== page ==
APPLE

Fake Retail Apps Are Flooding The iOS App Store

Apps which resemble those of Nordstrom, Zappos and others are stealing cash from unsuspecting consumers

APPLE
Illustration: Diana Quach
Nov 08, 2016 at 3:04 PM ET

Hundreds of rogue apps from Chinese developers have laid siege to the iOS App store the last few weeks, fronting as the real deal for retailers like Foot Locker and Nike. But instead of delivering desired goods to consumers, they’re serving up junk pop-up ads, malware, fake deals, and interfaces to steal credit card numbers and other personal info, according to the New York Times.

“We’re seeing a barrage of fake apps,” Chris Mason of app company Branding Brand told the Times, noting it was the first time the company had seen so many in a short window. It has spotted fake apps from Foot Locker, New Balance, Famous Footwear, Overstock, Nordstrom, Polyvore, Zappos, Jimmy Choo, Salavtore Ferragamo, Christian Dior, Dillard’s, Kroger, Dollar Tree, Nike, and more. The New York Post discovered fake apps for Michael Kors and Coach offering steep, fake discounts.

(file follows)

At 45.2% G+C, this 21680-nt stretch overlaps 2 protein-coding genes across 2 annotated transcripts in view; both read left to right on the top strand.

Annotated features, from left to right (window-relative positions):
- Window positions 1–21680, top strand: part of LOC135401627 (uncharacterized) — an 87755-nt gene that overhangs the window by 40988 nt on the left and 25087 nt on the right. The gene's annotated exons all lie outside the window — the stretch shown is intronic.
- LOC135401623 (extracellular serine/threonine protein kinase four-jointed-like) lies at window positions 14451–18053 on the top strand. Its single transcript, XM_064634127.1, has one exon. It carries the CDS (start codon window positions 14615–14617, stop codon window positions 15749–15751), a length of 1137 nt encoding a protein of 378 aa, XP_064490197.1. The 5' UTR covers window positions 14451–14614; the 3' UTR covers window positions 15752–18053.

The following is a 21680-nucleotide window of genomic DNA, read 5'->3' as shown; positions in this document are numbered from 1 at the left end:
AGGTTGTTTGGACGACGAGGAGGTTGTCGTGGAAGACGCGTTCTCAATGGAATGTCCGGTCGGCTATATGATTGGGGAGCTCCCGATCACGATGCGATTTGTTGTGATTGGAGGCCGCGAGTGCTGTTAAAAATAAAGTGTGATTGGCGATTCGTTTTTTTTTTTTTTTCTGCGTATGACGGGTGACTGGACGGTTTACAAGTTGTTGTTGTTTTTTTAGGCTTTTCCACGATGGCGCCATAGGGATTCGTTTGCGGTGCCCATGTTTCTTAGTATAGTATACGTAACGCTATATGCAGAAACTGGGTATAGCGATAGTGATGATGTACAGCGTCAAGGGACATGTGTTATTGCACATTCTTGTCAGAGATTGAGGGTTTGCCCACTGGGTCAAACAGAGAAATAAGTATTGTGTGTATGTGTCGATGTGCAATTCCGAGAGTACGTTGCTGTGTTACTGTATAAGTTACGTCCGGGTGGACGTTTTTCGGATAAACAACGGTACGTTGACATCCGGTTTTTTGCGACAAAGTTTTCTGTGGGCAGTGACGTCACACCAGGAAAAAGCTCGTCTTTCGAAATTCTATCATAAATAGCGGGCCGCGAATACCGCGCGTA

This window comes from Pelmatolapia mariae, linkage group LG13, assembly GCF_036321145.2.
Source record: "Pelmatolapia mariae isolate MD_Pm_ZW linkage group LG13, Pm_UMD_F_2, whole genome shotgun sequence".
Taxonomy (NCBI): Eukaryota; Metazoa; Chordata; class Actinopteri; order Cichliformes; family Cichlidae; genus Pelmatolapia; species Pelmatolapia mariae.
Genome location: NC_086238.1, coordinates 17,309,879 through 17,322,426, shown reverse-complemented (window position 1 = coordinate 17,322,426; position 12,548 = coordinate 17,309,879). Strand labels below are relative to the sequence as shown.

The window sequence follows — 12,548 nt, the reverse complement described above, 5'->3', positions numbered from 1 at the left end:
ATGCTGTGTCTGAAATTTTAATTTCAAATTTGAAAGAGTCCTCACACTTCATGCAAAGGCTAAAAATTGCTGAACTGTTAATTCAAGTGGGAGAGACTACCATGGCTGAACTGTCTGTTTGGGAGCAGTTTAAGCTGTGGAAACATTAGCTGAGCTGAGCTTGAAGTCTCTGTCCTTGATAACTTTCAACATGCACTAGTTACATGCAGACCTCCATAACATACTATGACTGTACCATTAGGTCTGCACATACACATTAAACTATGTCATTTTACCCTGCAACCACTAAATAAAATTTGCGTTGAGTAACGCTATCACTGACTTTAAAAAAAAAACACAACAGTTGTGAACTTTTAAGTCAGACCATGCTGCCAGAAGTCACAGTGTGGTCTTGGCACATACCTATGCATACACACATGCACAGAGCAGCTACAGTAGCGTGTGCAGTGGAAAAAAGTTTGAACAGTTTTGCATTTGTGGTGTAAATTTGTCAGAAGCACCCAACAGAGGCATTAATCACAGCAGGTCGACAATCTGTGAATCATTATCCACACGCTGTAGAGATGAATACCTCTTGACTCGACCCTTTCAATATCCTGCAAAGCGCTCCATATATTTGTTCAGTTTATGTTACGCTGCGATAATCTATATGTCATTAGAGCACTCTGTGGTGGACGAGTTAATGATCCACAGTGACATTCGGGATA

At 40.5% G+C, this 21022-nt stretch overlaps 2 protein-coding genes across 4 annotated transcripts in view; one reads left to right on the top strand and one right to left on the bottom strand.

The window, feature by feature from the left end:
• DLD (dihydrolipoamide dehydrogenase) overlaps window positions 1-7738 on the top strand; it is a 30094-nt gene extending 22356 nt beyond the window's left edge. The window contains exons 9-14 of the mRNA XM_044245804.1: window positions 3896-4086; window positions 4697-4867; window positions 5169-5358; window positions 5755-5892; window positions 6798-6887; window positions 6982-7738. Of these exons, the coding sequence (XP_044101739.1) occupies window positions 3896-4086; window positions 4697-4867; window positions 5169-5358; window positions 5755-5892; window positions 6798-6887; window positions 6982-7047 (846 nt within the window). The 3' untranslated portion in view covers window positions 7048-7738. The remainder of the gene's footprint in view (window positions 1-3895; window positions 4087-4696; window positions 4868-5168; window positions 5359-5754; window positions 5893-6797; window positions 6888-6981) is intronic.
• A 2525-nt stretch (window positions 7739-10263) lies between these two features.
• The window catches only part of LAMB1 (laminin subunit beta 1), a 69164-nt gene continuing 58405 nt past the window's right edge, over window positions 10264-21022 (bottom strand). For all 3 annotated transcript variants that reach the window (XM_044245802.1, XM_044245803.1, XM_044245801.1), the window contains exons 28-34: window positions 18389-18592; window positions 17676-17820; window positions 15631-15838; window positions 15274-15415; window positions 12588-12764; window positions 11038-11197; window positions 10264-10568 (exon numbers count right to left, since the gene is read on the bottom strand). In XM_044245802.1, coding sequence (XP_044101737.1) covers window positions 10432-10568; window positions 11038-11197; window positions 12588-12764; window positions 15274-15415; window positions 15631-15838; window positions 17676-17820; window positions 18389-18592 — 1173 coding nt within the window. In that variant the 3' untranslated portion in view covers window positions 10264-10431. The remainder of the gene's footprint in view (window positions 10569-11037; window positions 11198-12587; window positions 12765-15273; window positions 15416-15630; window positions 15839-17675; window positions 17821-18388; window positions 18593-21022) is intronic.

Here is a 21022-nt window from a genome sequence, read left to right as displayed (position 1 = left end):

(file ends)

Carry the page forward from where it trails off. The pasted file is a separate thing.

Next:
Sometimes the apps are named very closely to the real deal but not quite, such as the Foot Locker app that’s called “Foot Locke.” Or the Kroger app called “The Kroger.” Others use sloppy English or crash before you can make a “purchase.” But unless you are really scrutinizing, enough of the apps use logos and descriptions that seem official enough that thousands of them have already been downloaded. Adding to the confusion is the fact that many of the apps use Apple’s paid ads to rise in search results and appear more legit.

While Mason notes that the apps pushing junk ads are probably harmless, others could inflict real damage on unsuspecting shoppers eager for a good holiday deal, prompting for Facebook logins and credit cards, and instead planting malware to lock phones and demand a ransom.

Though Apple’s app-approval process is meant to weed out sketchy apps, these fake apps still managed to sneak through. “In practice, however, Apple focuses more on blocking malicious software and does not routinely examine the thousands of apps submitted to the iTunes store every day to see if they are legitimately associated with the brand names listed on them,” the Times writes.

This means the real burden of discovery falls on the brands to monitor for lookalikes themselves, or consumers to remain ever vigilant about determining which apps look like the real deal.

The Times and Post reports prompted Apple to remove hundreds of the fake apps already, and an Apple spokesperson told the Times they would “continue to be vigilant about looking for apps that might put our users at risk.” But more fake apps are still popping up every day, which means currently, the whole thing still amounts to “a game of Whac-a-Mole,” Mason said.